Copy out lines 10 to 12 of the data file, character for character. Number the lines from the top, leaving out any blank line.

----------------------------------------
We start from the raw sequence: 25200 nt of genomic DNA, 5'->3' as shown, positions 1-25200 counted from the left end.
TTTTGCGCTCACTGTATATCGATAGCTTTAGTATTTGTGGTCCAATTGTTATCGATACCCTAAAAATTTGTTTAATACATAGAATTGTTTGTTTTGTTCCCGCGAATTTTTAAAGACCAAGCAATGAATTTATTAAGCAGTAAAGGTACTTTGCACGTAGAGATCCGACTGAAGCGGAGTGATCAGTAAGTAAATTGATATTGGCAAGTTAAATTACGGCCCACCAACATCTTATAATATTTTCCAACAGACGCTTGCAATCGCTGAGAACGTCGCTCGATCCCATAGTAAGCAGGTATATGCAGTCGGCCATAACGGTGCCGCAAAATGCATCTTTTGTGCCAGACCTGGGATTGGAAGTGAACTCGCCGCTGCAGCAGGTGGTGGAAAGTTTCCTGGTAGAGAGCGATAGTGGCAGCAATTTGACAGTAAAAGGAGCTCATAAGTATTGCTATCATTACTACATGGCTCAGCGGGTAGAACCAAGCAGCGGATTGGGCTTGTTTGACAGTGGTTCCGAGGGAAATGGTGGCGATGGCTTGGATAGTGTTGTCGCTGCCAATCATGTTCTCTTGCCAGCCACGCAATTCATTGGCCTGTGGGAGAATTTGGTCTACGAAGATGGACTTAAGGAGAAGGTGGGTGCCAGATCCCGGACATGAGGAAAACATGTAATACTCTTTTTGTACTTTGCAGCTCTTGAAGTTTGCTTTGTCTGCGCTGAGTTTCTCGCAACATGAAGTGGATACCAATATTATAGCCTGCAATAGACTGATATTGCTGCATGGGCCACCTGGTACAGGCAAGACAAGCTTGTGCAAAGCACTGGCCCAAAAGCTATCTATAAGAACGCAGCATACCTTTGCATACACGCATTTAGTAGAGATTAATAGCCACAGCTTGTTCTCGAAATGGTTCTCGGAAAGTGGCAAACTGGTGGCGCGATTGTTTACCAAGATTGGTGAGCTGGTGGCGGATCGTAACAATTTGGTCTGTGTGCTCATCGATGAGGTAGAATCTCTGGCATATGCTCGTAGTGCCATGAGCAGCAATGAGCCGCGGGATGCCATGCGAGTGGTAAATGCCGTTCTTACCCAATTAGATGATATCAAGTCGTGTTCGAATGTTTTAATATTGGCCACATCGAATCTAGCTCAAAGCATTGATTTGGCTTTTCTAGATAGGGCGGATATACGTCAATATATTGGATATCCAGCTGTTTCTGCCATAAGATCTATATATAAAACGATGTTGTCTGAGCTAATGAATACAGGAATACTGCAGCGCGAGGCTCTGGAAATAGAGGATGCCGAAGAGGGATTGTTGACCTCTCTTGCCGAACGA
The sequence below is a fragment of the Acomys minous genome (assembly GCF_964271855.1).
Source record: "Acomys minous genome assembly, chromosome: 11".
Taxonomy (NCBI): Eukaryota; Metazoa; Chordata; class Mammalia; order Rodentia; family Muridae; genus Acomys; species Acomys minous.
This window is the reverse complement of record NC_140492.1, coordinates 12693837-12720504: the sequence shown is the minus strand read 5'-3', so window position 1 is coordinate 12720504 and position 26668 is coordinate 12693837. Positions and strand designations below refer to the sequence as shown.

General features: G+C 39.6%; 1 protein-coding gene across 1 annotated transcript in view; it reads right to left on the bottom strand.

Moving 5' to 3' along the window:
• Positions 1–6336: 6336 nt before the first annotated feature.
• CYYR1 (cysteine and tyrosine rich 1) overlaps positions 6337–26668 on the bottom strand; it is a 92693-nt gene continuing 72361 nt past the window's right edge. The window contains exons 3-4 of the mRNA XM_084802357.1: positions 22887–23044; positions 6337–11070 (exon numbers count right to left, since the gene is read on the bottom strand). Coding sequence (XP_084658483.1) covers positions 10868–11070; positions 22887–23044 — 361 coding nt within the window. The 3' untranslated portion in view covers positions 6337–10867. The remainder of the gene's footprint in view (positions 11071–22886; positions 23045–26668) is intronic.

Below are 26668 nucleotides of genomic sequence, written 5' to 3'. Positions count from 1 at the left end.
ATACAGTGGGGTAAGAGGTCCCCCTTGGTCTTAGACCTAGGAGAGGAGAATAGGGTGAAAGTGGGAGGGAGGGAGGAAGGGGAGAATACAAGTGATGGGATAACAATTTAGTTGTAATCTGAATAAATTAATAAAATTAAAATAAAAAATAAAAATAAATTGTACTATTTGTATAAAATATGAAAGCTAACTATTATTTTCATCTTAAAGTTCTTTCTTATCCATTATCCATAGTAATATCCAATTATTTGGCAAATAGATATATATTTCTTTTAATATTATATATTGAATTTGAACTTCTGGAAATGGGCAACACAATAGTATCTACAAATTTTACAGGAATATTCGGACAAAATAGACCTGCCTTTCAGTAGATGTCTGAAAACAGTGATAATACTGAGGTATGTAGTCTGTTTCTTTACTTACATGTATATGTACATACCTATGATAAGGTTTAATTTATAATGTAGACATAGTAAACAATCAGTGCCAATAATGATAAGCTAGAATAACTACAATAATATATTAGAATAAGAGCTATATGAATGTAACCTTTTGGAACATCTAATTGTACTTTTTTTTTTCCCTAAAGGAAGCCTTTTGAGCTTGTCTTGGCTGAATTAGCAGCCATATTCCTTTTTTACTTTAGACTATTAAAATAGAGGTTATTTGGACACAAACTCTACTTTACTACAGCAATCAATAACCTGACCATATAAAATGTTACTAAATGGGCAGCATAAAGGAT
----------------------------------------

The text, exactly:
• CYYR1 (cysteine and tyrosine rich 1) overlaps positions 6337–26668 on the bottom strand; it is a 92693-nt gene continuing 72361 nt past the window's right edge. The window contains exons 3-4 of the mRNA XM_084802357.1: positions 22887–23044; positions 6337–11070 (exon numbers count right to left, since the gene is read on the bottom strand). Coding sequence (XP_084658483.1) covers positions 10868–11070; positions 22887–23044 — 361 coding nt within the window. The 3' untranslated portion in view covers positions 6337–10867. The remainder of the gene's footprint in view (positions 11071–22886; positions 23045–26668) is intronic.

Below are 26668 nucleotides of genomic sequence, written 5' to 3'. Positions count from 1 at the left end.
ATACAGTGGGGTAAGAGGTCCCCCTTGGTCTTAGACCTAGGAGAGGAGAATAGGGTGAAAGTGGGAGGGAGGGAGGAAGGGGAGAATACAAGTGATGGGATAACAATTTAGTTGTAATCTGAATAAATTAATAAAATTAAAATAAAAAATAAAAATAAATTGTACTATTTGTATAAAATATGAAAGCTAACTATTATTTTCATCTTAAAGTTCTTTCTTATCCATTATCCATAGTAATATCCAATTATTTGGCAAATAGATATATATTTCTTTTAATATTATATATTGAATTTGAACTTCTGGAAATGGGCAACACAATAGTATCTACAAATTTTACAGGAATATTCGGACAAAATAGACCTGCCTTTCAGTAGATGTCTGAAAACAGTGATAATACTGAGGTATGTAGTCTGTTTCTTTACTTACATGTATATGTACATACCTATGATAAGGTTTAATTTATAATGTAGACATAGTAAACAATCAGTGCCAATAATGATAAGCTAGAATAACTACAATAATATATTAGAATAAGAGCTATATGAATGTAACCTTTTGGAACATCTAATTGTACTTTTTTTTTTCCCTAAAGGAAGCCTTTTGAGCTTGTCTTGGCTGAATTAGCAGCCATATTCCTTTTTTACTTTAGACTATTAAAATAGAGGTTATTTGGACACAAACTCTACTTTACTACAGCAATCAATAACCTGACCATATAAAATGTTACTAAATGGGCAGCATAAAGGAT